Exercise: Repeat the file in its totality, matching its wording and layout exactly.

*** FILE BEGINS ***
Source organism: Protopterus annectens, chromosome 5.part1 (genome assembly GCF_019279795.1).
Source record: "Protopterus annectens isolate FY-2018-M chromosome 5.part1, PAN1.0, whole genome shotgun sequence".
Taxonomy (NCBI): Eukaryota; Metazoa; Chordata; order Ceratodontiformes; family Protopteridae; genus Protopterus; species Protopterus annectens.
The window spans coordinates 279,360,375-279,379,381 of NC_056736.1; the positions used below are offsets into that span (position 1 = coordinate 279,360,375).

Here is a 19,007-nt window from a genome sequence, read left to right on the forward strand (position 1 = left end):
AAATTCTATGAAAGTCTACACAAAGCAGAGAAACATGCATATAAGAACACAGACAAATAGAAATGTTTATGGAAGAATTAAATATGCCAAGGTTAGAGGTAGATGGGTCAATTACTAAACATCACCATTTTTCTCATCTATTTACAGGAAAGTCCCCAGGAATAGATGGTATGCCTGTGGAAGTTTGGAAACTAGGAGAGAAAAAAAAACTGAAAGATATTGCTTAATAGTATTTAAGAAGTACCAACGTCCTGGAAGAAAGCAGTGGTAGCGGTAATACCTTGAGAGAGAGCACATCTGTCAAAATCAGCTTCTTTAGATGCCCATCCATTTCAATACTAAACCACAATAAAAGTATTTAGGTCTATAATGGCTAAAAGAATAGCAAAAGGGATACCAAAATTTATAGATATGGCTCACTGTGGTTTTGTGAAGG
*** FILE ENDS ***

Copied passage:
Source organism: Protopterus annectens, chromosome 5.part1 (genome assembly GCF_019279795.1).
Source record: "Protopterus annectens isolate FY-2018-M chromosome 5.part1, PAN1.0, whole genome shotgun sequence".
Taxonomy (NCBI): Eukaryota; Metazoa; Chordata; order Ceratodontiformes; family Protopteridae; genus Protopterus; species Protopterus annectens.
The window spans coordinates 279,360,375-279,379,381 of NC_056736.1; the positions used below are offsets into that span (position 1 = coordinate 279,360,375).

Here is a 19,007-nt window from a genome sequence, read left to right on the forward strand (position 1 = left end):
AAATTCTATGAAAGTCTACACAAAGCAGAGAAACATGCATATAAGAACACAGACAAATAGAAATGTTTATGGAAGAATTAAATATGCCAAGGTTAGAGGTAGATGGGTCAATTACTAAACATCACCATTTTTCTCATCTATTTACAGGAAAGTCCCCAGGAATAGATGGTATGCCTGTGGAAGTTTGGAAACTAGGAGAGAAAAAAAAACTGAAAGATATTGCTTAATAGTATTTAAGAAGTACCAACGTCCTGGAAGAAAGCAGTGGTAGCGGTAATACCTTGAGAGAGAGCACATCTGTCAAAATCAGCTTCTTTAGATGCCCATCCATTTCAATACTAAACCACAATAAAAGTATTTAGGTCTATAATGGCTAAAAGAATAGCAAAAGGGATACCAAAATTTATAGATATGGCTCACTGTGGTTTTGTGAAGG